Gaza: pressure cooker

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A combination of Israel’s brutal blockade of this small patch of Palestinian land alongside the ravages brought by Covid-19 has produced an enormous level of stress and mental distress for tens of thousands of people. Yasser Abu Jamei, director of Gaza Community Mental Health Centre, reports.

Two million people are living in an area of 365 square km, with only 5 percent portable, piped water and eight hours of electricity a day. This is merely the tip of the iceberg of just how bad living conditions are in Gaza today.

Around half of the population live below the poverty line (53 percent), youth unemployment is almost 70 percent and around three-fifths of households are severely or moderately food insecure (62 percent). The United Nations warned in 2012 that Gaza would be uninhabitable by 2020 unless basic services and conditions are improved.

Shortly after that UN report, Israel launched a large-scale military attack, killing 171 Palestinians including 35 children and 14 women, injuring 648 more. Two years later, in August 2014, Israel embarked on another big military operation that lasted 50 days, killing more than 2,200 people, including 527 children and 299 women. Another 11,000 Palestinians were injured.

These were not the only operations since the Israeli “disengagement plan” of 2005. The first occurred in 2008 lasting 22 days, killing at least 1,400 and injuring around 5,300.

All of the military operations were characterised by continuous shelling and bombardment which spread fear and a feeling of imminent death to almost every inhabitant. The destruction of so many homes and workplaces devastated the economy and the people.

The 2014 operation internally displaced around 500,000 people, and when the attacks were over, more than 110,000 Palestinians had no home to return to. More than 8,000 remain internally displaced, despite huge reconstruction efforts. The people were not only highly exposed to trauma, but also continue to live in despair.

Most of Gaza’s population are refugees who were forced to leave their home over 70 years ago. This population has had to live under blockade since 2007. Israel claims it imposed the blockade because Hamas ‘took control’ of Gaza and wanted to remove them from power.

Many others note that the blockade is simply collective punishment, a procedure which violates simple principles of human rights. In any case, the strategy of removing Hamas failed, and the only clear thing is that the people continue to suffer.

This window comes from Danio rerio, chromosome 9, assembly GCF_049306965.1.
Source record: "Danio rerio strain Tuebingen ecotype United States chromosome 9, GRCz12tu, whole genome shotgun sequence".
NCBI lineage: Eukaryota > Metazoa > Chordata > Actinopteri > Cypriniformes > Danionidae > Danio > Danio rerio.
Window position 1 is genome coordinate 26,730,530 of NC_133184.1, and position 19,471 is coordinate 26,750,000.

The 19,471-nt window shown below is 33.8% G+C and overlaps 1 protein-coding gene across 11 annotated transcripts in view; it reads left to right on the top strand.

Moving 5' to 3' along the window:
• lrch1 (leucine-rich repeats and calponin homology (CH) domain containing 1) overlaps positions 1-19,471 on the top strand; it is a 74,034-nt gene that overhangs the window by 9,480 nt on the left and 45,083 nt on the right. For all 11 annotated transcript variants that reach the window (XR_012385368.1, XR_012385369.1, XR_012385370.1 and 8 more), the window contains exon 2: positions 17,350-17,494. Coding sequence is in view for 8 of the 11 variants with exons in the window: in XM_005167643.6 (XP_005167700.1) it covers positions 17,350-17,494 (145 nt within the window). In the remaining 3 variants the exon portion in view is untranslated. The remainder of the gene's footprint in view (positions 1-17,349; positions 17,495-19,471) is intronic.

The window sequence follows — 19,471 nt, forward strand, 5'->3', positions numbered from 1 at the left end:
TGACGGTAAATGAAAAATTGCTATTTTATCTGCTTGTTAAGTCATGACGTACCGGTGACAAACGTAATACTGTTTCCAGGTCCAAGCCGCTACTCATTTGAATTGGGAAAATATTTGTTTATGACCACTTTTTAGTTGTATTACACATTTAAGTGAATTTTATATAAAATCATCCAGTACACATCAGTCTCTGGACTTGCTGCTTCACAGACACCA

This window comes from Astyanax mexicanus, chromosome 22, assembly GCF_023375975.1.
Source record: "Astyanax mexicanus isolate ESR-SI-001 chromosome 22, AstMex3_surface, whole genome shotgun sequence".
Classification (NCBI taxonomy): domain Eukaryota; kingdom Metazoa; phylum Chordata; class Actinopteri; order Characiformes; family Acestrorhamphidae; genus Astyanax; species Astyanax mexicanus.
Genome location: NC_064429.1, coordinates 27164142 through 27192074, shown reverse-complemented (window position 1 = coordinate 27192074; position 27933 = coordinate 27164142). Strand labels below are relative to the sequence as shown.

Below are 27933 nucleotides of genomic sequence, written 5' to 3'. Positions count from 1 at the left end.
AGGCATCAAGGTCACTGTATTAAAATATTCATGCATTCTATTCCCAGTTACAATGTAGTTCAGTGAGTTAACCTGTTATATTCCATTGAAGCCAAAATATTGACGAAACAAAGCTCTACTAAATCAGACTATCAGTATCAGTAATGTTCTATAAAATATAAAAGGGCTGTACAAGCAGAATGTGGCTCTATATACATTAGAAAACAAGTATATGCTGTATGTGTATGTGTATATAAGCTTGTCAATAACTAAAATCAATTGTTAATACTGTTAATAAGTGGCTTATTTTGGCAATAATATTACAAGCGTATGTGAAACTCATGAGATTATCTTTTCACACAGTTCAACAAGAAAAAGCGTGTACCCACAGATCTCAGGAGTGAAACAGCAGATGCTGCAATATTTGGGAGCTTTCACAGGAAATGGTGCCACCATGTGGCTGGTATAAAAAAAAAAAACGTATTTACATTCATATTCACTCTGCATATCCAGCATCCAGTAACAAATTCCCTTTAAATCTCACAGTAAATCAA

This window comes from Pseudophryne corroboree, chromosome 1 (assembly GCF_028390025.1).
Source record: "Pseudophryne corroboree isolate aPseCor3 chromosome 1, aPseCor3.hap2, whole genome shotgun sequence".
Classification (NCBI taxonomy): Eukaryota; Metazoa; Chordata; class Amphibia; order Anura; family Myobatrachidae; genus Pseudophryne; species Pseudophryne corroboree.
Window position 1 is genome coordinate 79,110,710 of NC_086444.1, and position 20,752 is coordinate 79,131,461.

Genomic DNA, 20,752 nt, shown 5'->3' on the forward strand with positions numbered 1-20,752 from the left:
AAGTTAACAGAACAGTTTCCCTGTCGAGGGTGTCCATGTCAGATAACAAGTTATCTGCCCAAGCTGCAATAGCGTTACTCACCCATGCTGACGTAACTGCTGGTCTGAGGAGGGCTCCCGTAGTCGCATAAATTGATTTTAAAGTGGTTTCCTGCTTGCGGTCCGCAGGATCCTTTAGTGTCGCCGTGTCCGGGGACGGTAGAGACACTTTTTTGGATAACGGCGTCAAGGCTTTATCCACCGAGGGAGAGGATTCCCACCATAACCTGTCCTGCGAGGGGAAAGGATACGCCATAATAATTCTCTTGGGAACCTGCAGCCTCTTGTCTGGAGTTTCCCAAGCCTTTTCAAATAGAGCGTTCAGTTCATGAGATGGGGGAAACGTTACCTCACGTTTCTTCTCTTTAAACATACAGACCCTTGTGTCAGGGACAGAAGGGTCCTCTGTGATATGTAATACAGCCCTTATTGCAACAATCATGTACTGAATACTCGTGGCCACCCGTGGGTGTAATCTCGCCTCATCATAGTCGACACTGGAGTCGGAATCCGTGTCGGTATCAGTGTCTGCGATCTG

In 2018 people chose to respond. They wanted to convey Gaza’s suffering to the world, and demand an end to the blockade. The Great March of Return demonstrations began in March and continued for over a year. Young people began to feel they had agency, instead of feeling powerless. The demonstrations sparked life in the spirits of the young, the poor and the suffering.

The message reached the world. Many started to call for an end to the blockade, but the cost was high. The excessive use of power by the Israeli army injured more than 30,000 people, including around 6,000 children. The high number of casualties overstretched the already-fragile health system. Many of the wounded had complicated injuries. Several dozen will continue their lives as amputees.

The Great March of Return demonstrations faded at the promise that the blockade would at least be eased, but then Covid-19 struck. Measures had to be taken to avoid the spread of the pandemic. These included closing schools and many businesses to ensure social distancing.

Many of those who work do so from hand-to-mouth. Tens of thousands of families were added to the poor as their breadwinners lost their income. Families had to deal with children no longer able to attend school.

While in the first few weeks people were afraid of the virus, more psychological stresses are now resulting from the deteriorating economy.

Many NGOs report an increase in domestic violence and negative changes in the behaviour of children. During the first six months of 2020, 37 percent of women who reached Gaza Community Mental Health Programme (GCMHP) for treatment were diagnosed with depression. Another 24 percent of them had an anxiety disorder.

With men, 23 percent were diagnosed with depression and 33 percent suffered from an anxiety disorder. Children presented in the clinics were irritable, aggressive and sometimes bedwetting. The Office for the Co-ordination of Human Affairs says that 210,000 people in Gaza have severe to moderate mental distress.

GCMHP was founded three decades ago by renowned psychiatrist and human rights advocate Dr Eyad El-Sarraj. The programme is designed to help people overcome the psychological stresses associated with such living conditions.

It was clear from the beginning that medical or psychiatric intervention alone is not enough. Community awareness and education is key to helping hundreds of thousands of people who are stressed. Families needed to understand that an aggressive child could just be in need of a hug and a listening parent.

Huge training programmes were established to equip teachers, health providers and other community workers to help people deal with the stress and prevent illness.

GCMHP community centres have multidisciplinary teams where children can receive art therapy, play therapy or psychodrama, and their parents receive psycho-education. Adults could receive psychotherapy and/or medication. The centres give an excellent example of how a biopsychosocial model works.

Throughout the years, success stories were written, but conditions got worse. International visitors kept repeating the same sentence, “Last time when we visited Gaza, we thought it couldn’t get worse. We were mistaken. It got worse.”

The worsening conditions are making Gaza like a pressure cooker that could explode at any moment. Such an explosion will not make anyone happy.